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Clinical Trial: Newly Diagnosed Myeloma Patient- Bortezomib or Carfilzomib With Lenalidomide and Dex
Posted: Jan 30, 2016
Clinical Trial: Newly Diagnosed Myeloma Patient- Bortezomib or Carfilzomib With Lenalidomide and Dex image

This trial, for newly diagnosed multiple myeloma patients, has over 450 sites.

Approximately 756 patients will be enrolled in this study.

Typical initial treatment for newly diagnosed multiple includes a proteasome inhibitor, an immunomodulatory drug and a steroid. Today, the use of the proteasome inhibitor Velcade along with the iMiD Revlimid and the steroid dexamethasone (RVD) are considered the "standard" for induction treatment.

Recently, however, a new proteasome inhibitor called Kyprolis has been tested in clinical trials. The ASPIRE trial compared Kyprolis , Revlimid and dexamethaosne with Revlimid and dexamethasone and the ENDEAVOR trial compared Kyprolis with Velcade. The outcomes for the KRD combination as well as Kyprolis alone were positive and helped Kyprolis achieve FDA approval alone and in combinations with Revlimid and dex. In the ENDEAVOR trial, the dosing of the Kyprolis was greater than the Velcade given and there were noted side effects.

Dr. Shaji Kumar, MD of the Mayo Clinic in Rochester is now Principal Investigator for an open clinical trial comparing RVD and KRD head-to-head for newly diagnosed patients. According to Dr. Kumar, the study aims to answer three important questions:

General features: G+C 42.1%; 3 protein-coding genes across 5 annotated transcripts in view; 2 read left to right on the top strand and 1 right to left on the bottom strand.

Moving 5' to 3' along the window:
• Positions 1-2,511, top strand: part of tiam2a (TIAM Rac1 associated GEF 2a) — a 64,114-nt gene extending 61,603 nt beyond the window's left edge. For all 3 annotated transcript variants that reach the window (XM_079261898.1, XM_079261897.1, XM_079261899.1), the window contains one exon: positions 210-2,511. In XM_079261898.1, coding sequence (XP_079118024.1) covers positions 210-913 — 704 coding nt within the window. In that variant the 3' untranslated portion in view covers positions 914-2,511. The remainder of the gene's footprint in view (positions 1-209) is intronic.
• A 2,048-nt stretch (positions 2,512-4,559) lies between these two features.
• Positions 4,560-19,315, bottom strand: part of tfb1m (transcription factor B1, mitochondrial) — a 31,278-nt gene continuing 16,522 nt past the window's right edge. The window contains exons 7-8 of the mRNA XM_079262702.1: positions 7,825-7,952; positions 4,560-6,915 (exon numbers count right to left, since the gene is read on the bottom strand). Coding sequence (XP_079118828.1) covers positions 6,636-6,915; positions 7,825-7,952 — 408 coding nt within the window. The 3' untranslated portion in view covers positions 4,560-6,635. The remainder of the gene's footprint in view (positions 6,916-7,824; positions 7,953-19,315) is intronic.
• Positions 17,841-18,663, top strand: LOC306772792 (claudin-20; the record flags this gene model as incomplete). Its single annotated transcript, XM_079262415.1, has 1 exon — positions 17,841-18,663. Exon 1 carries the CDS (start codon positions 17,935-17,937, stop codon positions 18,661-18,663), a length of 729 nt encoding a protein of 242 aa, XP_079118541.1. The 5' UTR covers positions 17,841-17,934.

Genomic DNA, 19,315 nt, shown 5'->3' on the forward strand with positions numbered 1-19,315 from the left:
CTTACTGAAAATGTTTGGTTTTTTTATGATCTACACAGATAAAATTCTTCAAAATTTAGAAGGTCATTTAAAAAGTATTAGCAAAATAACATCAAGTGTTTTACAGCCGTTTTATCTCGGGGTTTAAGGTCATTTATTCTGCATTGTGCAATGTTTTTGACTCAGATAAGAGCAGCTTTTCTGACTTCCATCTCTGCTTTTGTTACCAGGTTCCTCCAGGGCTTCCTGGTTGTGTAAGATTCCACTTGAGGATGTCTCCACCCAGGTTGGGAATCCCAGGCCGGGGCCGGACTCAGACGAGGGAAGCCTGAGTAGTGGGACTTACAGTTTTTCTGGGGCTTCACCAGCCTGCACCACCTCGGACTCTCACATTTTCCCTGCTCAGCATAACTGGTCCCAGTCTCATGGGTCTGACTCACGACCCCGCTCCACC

1. Does Kyprolis/Revlimid/dexamethasone improve outcomes over Velcade/Revlimid/dexamethasone?
  2. Is there a difference in toxicity?
  3. Patients who complete the treatment with either of these two combinations will then be randomized to get either two years of maintenance with Revlimid or Revlimid maintenance until progression. Will there be a difference in survival with these two approaches?

This is a large-scale trial and will be available at over 450 sites. Approximately 756 patients will be enrolled in this study.

For more information on this trial, click here.

The author Lizzy Smith

about the author
Lizzy Smith

Lizzy Smith was diagnosed with myeloma in 2012 at age 44. Within days, she left her job, ended her marriage, moved, and entered treatment. "To the extent I'm able, I want to prove that despite life's biggest challenges, it is possible to survive and come out stronger than ever," she says.

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